Four home selling tricks to watch for – and how to beat them
There’s a lot riding on your home purchase, so it’s important to recognise – and outsmart – the tactics that can be used to present a problem property in a far more flattering light.
Property ads can be very persuasive. However, a quick visit to an Open Home inspection can reveal that a “cosy family cottage” is so small you couldn’t swing a cat (let alone a toddler), or that “close to transport” is shorthand for being right under a flight path.
Seeing through the hype of an advertisement is one thing. Recognising home selling tricks and the strategies a vendor or selling agent can use is also critical, and it pays to take off the rose-coloured glasses when inspecting properties.
We explain four tell-tale signs to watch for that a seller is trying to disguise serious flaws or shortcomings.
1. Covering-up smells during open for inspections
Filling a home with pleasant fragrances such as the perfume of fresh flowers can make a property more inviting. But fresh scents can also be used to hide costly problems such as rising damp, which according to the World Health Organisation (WHO) impacts as many as 10-50% of indoor environments in Australia, especially in coastal areas.
Damp can cause structural problems by eroding the mortar in brickwork, and it can also promote the growth of moulds that can cause health problems.
A simple way to see through home selling tricks like covering up damp with other fragrances is to arrange a pre-purchase building inspection. This can make you aware of the property’s condition and highlight major concerns such as damp as well as other structural defects like shifting foundations that can lead to cracking in the walls or ceilings.
2. Small areas of fresh paint
In a bid to boost the sales price, home owners may complete a few cosmetic renovations like a fresh lick of paint.
Sometimes though a new coat of paint can be a quick fix attempt to cover up more sinister problems like the handiwork of destructive pests such as termites or again, damp.
Peter Georgiev, director of building advisory service Archicentre Australia, says the termite problem is increasing because construction of most homes since the 1960s has involved the use of concrete slabs with little clearance from the ground, coupled with the use of soft wood timber frames.
According to pest service Rentokil, one in four Australian homes are attacked by termites in their lifetime, and they can leave behind an average repair bill of up to $8,000.
So it can pay to look at little more closely at properties that are freshly painted especially if just one area of the home or a specific room smells strongly of fresh paint. It could be masking a bigger bug problem.
A pest inspection can identify whether there’s a pest problem, and spare you the hassle and expense of sharing the place with termites and other unwanted creepy crawlies.
3. Timing inspections to maximise natural light
Shining a light through some home selling tricks doesn’t have to cost anything. Natural light is a key point of appeal for many buyers, and real estate agents may time home inspections to coincide with those periods when a home receives maximum sunlight.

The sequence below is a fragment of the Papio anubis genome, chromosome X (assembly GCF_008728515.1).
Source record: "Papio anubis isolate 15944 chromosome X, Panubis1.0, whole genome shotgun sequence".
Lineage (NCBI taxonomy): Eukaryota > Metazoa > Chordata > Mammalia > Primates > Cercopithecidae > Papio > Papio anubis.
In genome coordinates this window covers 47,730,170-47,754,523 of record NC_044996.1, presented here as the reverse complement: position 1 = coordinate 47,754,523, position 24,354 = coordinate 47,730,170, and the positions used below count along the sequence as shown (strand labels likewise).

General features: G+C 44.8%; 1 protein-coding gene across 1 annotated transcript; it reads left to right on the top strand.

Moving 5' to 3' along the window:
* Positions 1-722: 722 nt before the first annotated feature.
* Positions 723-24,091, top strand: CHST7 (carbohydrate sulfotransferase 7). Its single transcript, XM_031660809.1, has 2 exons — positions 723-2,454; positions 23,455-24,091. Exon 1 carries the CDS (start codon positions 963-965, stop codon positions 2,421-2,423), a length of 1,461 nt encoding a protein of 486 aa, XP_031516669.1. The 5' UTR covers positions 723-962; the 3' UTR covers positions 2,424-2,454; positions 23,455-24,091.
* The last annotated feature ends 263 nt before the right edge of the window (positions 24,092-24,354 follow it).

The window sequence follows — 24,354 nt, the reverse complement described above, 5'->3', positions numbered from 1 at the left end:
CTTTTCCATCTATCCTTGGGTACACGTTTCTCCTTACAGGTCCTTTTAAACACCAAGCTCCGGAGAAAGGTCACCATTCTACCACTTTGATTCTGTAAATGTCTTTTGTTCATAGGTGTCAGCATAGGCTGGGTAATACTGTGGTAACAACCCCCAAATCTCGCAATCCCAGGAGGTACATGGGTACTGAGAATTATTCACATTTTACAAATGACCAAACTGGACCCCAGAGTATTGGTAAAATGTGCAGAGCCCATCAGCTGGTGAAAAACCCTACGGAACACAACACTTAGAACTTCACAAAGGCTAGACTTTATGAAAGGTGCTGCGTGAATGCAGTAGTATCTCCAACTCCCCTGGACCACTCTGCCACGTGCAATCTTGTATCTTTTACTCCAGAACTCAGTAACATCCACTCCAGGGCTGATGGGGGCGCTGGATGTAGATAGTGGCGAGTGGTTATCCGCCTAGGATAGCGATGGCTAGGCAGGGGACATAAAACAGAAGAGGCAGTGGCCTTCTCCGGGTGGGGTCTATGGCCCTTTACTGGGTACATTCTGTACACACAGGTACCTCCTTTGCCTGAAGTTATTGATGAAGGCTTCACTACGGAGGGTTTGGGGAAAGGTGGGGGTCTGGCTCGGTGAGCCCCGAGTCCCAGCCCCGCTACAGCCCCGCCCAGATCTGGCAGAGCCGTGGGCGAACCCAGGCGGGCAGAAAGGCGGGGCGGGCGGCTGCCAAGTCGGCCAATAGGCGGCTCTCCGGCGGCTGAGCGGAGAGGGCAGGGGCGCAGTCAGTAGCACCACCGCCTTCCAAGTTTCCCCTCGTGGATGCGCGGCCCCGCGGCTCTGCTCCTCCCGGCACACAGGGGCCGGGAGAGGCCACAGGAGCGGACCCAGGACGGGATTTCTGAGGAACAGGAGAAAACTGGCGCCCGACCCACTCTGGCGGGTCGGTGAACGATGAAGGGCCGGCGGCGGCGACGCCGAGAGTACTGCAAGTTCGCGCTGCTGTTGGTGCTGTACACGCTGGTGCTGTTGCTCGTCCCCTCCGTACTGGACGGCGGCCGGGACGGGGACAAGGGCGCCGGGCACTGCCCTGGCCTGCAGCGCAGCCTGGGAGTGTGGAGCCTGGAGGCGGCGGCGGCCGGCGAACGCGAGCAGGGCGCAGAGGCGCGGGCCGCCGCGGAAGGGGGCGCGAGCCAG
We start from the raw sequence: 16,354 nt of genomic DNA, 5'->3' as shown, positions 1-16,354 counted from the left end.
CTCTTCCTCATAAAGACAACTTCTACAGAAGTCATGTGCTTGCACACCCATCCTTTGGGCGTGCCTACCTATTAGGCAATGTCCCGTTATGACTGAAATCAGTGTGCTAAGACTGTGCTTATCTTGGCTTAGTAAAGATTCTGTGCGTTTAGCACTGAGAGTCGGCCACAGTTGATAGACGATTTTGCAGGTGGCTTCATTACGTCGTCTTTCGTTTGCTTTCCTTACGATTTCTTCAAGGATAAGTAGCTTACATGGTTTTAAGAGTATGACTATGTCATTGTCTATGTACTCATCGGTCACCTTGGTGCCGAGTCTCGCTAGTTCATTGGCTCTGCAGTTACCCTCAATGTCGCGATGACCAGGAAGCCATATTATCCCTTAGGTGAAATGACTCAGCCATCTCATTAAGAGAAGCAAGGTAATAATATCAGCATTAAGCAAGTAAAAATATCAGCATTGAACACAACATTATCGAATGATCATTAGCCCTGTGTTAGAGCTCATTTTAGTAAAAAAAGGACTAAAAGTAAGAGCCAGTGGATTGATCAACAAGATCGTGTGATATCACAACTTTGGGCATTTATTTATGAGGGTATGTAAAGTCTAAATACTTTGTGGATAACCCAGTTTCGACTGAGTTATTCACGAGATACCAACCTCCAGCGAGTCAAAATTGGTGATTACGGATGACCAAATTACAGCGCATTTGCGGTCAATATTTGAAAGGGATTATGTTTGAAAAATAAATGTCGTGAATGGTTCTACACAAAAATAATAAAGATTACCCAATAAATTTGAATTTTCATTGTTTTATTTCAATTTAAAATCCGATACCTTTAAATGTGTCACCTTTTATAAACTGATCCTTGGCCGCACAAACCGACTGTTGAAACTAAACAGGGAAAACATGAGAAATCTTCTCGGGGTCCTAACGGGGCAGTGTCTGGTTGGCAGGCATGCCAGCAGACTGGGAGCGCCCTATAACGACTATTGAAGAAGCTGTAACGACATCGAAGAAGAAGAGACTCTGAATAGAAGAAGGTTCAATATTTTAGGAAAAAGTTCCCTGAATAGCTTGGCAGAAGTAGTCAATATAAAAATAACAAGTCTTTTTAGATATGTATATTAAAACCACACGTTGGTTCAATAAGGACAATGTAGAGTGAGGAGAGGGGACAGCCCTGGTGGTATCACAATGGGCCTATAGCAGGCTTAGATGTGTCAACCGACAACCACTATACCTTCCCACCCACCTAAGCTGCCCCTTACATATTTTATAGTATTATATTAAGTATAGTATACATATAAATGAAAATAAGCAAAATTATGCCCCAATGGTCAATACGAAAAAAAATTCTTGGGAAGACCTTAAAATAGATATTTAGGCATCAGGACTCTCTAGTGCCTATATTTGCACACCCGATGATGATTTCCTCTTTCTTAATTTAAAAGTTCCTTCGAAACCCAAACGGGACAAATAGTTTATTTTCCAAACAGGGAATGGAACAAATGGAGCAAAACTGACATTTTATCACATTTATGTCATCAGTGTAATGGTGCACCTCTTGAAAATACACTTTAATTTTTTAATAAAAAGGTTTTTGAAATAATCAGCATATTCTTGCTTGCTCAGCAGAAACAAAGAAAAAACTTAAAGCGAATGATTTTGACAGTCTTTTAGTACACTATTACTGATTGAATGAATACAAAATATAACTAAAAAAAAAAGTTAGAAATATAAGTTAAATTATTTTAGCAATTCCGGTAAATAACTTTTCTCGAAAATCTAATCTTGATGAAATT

To get a better idea of whether an interior could receive poor natural light or be shaded by neighbouring buildings at different times of the day, consider making appointments to visit the place at a variety of timeslots.
Conversely, some rooms can receive way too much afternoon sun, especially in summer. If you have doubts about whether a west-facing room could become a sauna in the warmer months, time visits for later in the day.
4. Home staging to create an illusion of space and flow
When you’re checking out open homes, chances are you’ll encounter at least one property that’s surprisingly short on personal touches – like family photos, personal memorabilia or even evidence of the household pooch.
In fact, if the place looks more like a high end hotel suite than a lived in home, chances are it’s been staged.
Home staging is designed to show off a home in its best light, and clever selection and arrangement of furniture can make a place appear lighter, brighter and more spacious.
The only way around the impact of home staging is to visualise your furniture in the property rather than focusing on the rented pieces.
Look at the floorplan for an idea of how well the dimensions of each room measure up to your current home and furniture. And take along a list with the dimensions of your main pieces of furniture like a lounge suite (don’t forget to measure its depth, not just the length) for an idea of how much space your furniture will take up. This can highlight whether under-sized pieces have been used by the home stager to make the place appear more generously proportioned.
One area where you won’t have to worry about cover-ups is your home loan. Your Aussie Broker can help you identify the right loan for your needs based on your budget and lifestyle. Talk to your Aussie Broker today for the loan that really is the right fit for you.